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November 15, 2009
1 Samuel 1:4-20

The story of Ruth, which we have been reading these last two weeks, was placed in the time of the Judges, before there was a king in Israel. We now move to the story of the birth of Samuel. Samuel is the last of Israel’s judges, but in a way he is more than that. He fills the role of a military and political leader as did the judges before him but he also acts as a priest and is in some ways the forerunner of the prophets to come. His life makes way for the later kings of Israel.

The story of Samuel’s birth is in fact his mother’s story as she struggles with her own barrenness and the derision of others that arises in such circumstances. We should remember that the story is told in the context of ancient belief that ‘barrenness’ was the problem of a woman and that a wife who did not bear children in a marriage was likely to bear shame in society and sometimes even in her family. In last week’s story of Naomi and Ruth we saw the other side of this situation with the joy among neighbours and friends at the birth of Obed, Naomi’s grandson, and the honour afforded his grandmother (Ruth 4:13-16).

In this week’s reading, Hannah suffers not only a personal sense of disappointment, but she is constantly reminded of her own ‘failing’ by the presence of Elkinah’s other wife, Peninnah, and ‘all her sons and daughters’. In spite of her husband’s love and favour (1 Sam. 1:5) and his encouragement (v. 8) she laments her situation. Whenever they went to the house of the Lord Hannah was provoked by the rival wife. The location in which this constant derision took place, the house of the Lord, underlines the fact that ‘barrenness’ was not just thought of as a particular woman’s problem, i.e. some failing of hers, but it was seen as the result of the Lord’s action toward her (v. 5). The Lord had closed her womb. As readers we are not told why. We know of no sin that would justify this action by the Lord. This further underlines Hannah’s plight. She not only bears the pain of social and family scorn, she feels the scorn spiritually too. This is exacerbated by Eli the priest of Shiloh who sees Hannah moving her lips silently as she prays, and presumes she is drunk (vv. 12-14). Eli’s conclusion may seem hasty to us but we ought to remember that the act of silent prayer, while quiet familiar to us, was not common in ancient times. People usually prayed aloud, as they would have read if they knew how. Eli’s accusation, even if understandable, adds salt to Hannah’s wounded spirit. There is, of course, some irony in this story. It will be Eli in 1 Samuel 3, for whom Samuel ministers in the sanctuary, who will recognise that Samuel has been called by the Lord. Eli’s role as priest is flawed and Samuel will eventually replace him. It will be Eli who will recognise that the voice Samuel hears is that of the Lord calling. Here in ch. 1, Eli does not recognise Samuel’s mother calling to the Lord. His rather off-handed blessing of Hannah in 1 Sam. 1:17 points to the very action of the Lord in all these events.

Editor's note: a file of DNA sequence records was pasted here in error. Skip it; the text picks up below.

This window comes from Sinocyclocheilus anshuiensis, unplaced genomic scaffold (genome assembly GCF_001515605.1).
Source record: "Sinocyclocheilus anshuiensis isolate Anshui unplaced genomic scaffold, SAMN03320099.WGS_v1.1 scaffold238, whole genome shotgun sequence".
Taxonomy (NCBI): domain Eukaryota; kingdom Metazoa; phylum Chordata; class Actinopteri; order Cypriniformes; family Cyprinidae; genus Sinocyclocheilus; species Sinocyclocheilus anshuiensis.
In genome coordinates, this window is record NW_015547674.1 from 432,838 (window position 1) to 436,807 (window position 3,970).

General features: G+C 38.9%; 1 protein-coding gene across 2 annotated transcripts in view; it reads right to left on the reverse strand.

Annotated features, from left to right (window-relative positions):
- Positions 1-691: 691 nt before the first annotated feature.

This picture of Hannah reminds us of the story of Israel’s matriarchs in Genesis, each of whom was barren for some time before she finally bore the son(s) who would become the ancestors of Israel. Like Sarah before her, Hannah bears the scorn of a rival wife because of her barrenness (Gen. 16:3). Hannah stands, therefore, in a long line of Israel’s mothers. In spite of her grief, we know that she will give birth to a son who will be significant in the life of his people. And in her grief, which we know will be temporary, she shares with those mothers who have preceded her. She stands in the way of the Lord’s dealing with his people.

With the celebration of Christ the King next week (also known as the Reign of Christ) and with our thoughts now about to turn to Christmas and the birth of Jesus, the story of Hannah also directs our thoughts toward the future. The story of Samuel’s birth in this week’s reading has some strong connections to the story of Jesus’s birth. The prayer of Hannah in 1 Samuel 2:1-10 (the psalm for this week) has similar themes and words to the song of Mary, Jesus’s mother, in Luke 1:46-55. Hannah’s struggle as she longs for a child stands, therefore, not only at the end of a long line of matriarchs in Israel, but joins with a continuing line of birth stories that point, from the perspective of our Christian faith, toward the birth of Jesus, another prophet, priest and ‘king’ of the Lord.

Finally we should not pass over the pain and grief felt by Hannah as she prays for a child. Her pain, expressed so strongly in vv. 7 and 10, not only indicates that the birth of her son stands in a long tradition of births in Israel. It also underlines the nature of the Lord’s involvement in the world through his people. The Lord works in and through those who are, in many ways, oppressed or sorely placed in the world. It is through the ‘meek’, to use the words of Jesus, that we see the working of the Lord. He chooses a barren, despised woman in an obscure family in Israel to bear a prophet and leader of his people. He chooses an impatient old priest who rather hastily draws incorrect conclusions about others to be the bearer of his word. He chooses an aging barren mother to be the ancestress of Israel; and he will choose a young virgin at risk of derision, rejection and possibly worse if found pregnant before engagement, to be the mother of the one who will be the hope of all his people. At this time as we approach the celebration of the reign of Christ, and in looking forward to the joy of Christmas, we are reminded that all those within our society who are rejected by others – the homeless, the drug addict, the asylum seeker, the person of another faith new to our society – are the ones with whom the Lord works, and whom he calls his own.

1 Samuel 2:1-10

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